The opinion of the court was delivered by: LORD, III
John Gatto, Dolly Stampone, Michael Hajdu, and Mario Mosiello were tried on a four-count indictment charging conspiracy and interstate travel in furtherance of racketeering enterprises. The only post-trial motions have been filed by defendant Mosiello, convicted on the three counts charged against him, who moves here for judgment of acquittal and, in the alternative, for a new trial. For the reasons given below, these motions are denied.
I. MOTION FOR JUDGMENT OF ACQUITTAL
The basis for the motion for judgment of acquittal is the alleged insufficiency of the evidence of the offense charged in the indictment. Defendant argues that the indictment charged interstate travel to promote an illegal horse-betting operation
and that proof was lacking that he conspired in this activity. Although it is impliedly conceded that there was sufficient proof of Mosiello's participation in an illegal lottery (numbers), it is argued that this kind of activity was not charged in the indictment. We believe that there was sufficient evidence that Mosiello was guilty of the crimes charged as to illegal horse-betting and also that the indictment charged crimes relating to both horse-betting and illegal lottery.
Mosiello asserts that "[the] conspiracy at trial was one of a horse-betting variety" because, he says, the indictment charges offenses relating to a "bookmaking" enterprise. Most of the evidence adduced at trial did, indeed, go to prove an illegal horse-betting operation. There was strong proof that defendants Gatto, Hajdu and Stampone were involved in illegal horse-betting in the Easton area, including Pennsylvania and New Jersey. This operation was conducted in two locations in Easton: 148 Canal Street and 108 South Third Street. In addition to the evidence of horse-betting, Gatto was shown to have been in possession of numbers paraphernalia at the time of his arrest.
The evidence against Mosiello was that he made frequent trips from New York City to visit Gatto in Easton; that Mosiello was present on the premises of 148 Canal Street on five or seven occasions; that after operations commenced at 108 South Third Street, the address of Dolly Stampone, in July of 1965, Mosiello made at least one visit there; that on the day of his arrest Mosiello had on his person the 'phone number of Dolly Stampone; that at that time he was in the company of Gatto; and that he then had with him $500 which he admitted receiving that day from Gatto, although he had claimed it was borrowed because of his wife's illness. This evidence alone would be insufficient to support an inference of guilt.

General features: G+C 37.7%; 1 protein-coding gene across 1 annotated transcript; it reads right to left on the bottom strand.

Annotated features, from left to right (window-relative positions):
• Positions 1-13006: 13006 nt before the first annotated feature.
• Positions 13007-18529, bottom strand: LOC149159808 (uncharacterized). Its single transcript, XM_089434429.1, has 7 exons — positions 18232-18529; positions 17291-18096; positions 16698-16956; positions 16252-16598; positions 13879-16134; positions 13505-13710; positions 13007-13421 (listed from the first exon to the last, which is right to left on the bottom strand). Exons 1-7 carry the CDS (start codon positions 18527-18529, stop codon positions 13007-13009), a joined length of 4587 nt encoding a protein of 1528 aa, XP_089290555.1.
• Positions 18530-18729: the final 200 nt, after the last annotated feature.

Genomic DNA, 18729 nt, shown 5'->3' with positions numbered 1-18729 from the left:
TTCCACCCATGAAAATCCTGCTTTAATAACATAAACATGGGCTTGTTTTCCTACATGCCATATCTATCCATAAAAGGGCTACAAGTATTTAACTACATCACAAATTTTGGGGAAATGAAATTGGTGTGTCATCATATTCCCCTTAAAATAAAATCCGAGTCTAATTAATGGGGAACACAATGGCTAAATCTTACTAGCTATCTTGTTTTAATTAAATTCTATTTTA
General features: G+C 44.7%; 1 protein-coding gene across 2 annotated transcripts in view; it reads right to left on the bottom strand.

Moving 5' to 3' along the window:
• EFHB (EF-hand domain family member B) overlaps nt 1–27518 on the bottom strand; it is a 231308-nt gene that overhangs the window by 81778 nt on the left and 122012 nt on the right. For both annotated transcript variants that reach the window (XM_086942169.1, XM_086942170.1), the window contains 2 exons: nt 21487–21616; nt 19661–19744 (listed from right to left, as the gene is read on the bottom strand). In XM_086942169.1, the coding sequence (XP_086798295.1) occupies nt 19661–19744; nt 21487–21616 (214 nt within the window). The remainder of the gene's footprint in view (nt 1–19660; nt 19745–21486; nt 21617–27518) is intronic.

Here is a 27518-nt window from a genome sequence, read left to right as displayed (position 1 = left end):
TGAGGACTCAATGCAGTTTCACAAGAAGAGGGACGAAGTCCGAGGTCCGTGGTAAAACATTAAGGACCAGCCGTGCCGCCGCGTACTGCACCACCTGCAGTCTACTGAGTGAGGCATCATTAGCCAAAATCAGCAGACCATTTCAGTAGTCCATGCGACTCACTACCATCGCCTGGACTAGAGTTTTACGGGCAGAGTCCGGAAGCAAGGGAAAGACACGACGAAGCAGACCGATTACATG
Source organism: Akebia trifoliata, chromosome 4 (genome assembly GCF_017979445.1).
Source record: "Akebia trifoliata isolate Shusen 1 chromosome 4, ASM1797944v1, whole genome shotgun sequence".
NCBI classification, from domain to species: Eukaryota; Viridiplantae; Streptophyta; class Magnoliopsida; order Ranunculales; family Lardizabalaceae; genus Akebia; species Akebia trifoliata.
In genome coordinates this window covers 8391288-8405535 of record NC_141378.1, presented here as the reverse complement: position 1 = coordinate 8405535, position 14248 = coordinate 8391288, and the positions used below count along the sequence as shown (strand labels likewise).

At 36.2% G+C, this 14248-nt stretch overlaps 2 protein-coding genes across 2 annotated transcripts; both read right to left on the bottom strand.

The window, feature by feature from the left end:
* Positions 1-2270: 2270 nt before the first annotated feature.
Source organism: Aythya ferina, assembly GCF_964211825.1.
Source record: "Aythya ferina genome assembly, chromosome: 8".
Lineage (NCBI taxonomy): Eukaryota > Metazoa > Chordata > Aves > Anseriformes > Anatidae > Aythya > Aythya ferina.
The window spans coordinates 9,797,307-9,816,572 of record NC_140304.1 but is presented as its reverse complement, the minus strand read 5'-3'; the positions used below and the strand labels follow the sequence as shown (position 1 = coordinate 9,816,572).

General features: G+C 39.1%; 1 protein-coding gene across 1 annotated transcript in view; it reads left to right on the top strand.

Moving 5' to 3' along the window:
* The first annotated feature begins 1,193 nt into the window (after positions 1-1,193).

However, Mrs. Marion Alvin testified that from the fall of 1964 until July of 1965 she lived in an apartment on the second floor of 148 Canal Street. She said she was friendly with Gatto and was present on the first floor of the building on many occasions. It was she who testified that Mosiello was there on five or seven occasions. Mrs. Alvin testified that on one occasion Gatto introduced Mosiello to her at 148 Canal Street as "my boss from New York"; Mosiello responded: "She is alright. Why don't you get her to write numbers?" We think that this testimony in light of the other evidence of Gatto's involvement in illegal horse-betting and the other evidence of Mosiello's activities, was sufficient evidence for the jury to find Mosiello guilty of the horse-betting conspiracy and horse-betting offenses charged in the indictment. On the facts adduced at trial the jury could conclude that since Mosiello was Gatto's boss he was directing and was responsible for Gatto's activities, horse-betting an illegal lottery.
The fact that Mosiello suggested to Gatto that he enlist Mrs. Alvin in the writing of numbers does not mean that he was Gatto's boss only as to numbers activities. Nor does it matter that there was no direct evidence of Mosiello's involvement in illegal horse-betting. Proof of conspiracy, 18 U.S.C. § 371, "may rest as it frequently does, on indirect or circumstantial evidence." United States v. Barrow, 363 F.2d 62, 64 (C.A. 3, 1966), cert. den. 385 U.S. 1001, 87 S. Ct. 703, 17 L. Ed. 2d 541 (1967).